A recent study of 500 public sector IT managers found that almost a third (31 per cent) do not believe that the Government’s plan to roll all 750 of its websites into one central site will be successful.
Over a quarter of those who don’t think the programme will succeed believe that there is a lack of money available to invest in making a platform that is fit for purpose. A further 22 per cent believe that the logistical challenge of coordinating all the information and processes from multiple organisations and departments will prove too great.
Earlier this year, the Government Digital Service ran a two month trial of the single domain – known as AlphaGov – as a platform for testing the concept, execution and public appetite for a single website. The trial was broadly regarded as a success and the Government is now working on the second stage of the product.
It is hoped that the project will instil a ‘service culture’ in the public sector in order to put the needs of the public ahead of those of various departments.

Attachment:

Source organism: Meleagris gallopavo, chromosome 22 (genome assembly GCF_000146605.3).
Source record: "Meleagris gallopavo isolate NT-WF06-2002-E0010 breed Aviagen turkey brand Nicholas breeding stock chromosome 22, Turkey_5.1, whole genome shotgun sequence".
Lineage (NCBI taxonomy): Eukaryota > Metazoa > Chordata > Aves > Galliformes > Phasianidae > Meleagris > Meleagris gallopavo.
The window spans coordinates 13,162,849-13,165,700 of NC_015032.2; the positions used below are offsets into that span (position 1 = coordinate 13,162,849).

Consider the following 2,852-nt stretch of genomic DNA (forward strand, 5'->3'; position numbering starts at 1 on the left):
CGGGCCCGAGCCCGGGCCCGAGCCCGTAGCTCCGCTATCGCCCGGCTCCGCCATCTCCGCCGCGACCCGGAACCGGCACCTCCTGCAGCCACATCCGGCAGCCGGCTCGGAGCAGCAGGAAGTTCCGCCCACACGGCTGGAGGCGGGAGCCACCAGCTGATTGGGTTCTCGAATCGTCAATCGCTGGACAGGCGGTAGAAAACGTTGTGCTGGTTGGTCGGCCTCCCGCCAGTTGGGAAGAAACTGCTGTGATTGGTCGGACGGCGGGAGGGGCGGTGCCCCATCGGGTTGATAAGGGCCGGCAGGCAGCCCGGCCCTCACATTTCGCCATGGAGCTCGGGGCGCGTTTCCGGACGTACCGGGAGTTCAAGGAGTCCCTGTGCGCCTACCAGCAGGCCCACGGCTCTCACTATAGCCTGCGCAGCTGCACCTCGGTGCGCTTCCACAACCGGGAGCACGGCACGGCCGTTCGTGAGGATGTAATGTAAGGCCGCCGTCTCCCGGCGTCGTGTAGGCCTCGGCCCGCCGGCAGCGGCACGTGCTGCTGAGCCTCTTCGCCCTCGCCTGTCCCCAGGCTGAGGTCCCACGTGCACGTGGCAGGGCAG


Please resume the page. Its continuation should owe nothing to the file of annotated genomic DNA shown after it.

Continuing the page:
The Government’s vision for Digital Britain, which will see a full transition to public eServices, is certainly audacious. There are huge challenges associated with implementing paperless systems – from managing and monitoring processes involving multiple organisations, as well as multiple departments within an organisation.
The key to success is manipulating the huge amounts of data by consolidating information and business process silos into shared services platforms that can deliver widely accessible, reliable, and secure Government-to-citizen services – which is the hope with moving to a unified web presence.
In addition, by reducing the number of disparate and unconnected systems it becomes much easier to secure data against intrusion attempts and accidental loss.
With the immense downward pressure that the public sector is facing on spending there is a need to make sure this project is successful and on budget. It also presents a great opportunity to consolidate all the systems monitoring and tracking the complex web of interactions across the Government’s estate, which can then provide essential insights into what issues concern citizens the most and potentially enable the Government to tailor its services to those needs.
If the Government is successful, it will be a win-win for both the Government and the public. Not only will it require less taxpayer funding, but it stands to deliver services much more effectively – leading to fewer headaches and frustrations all round.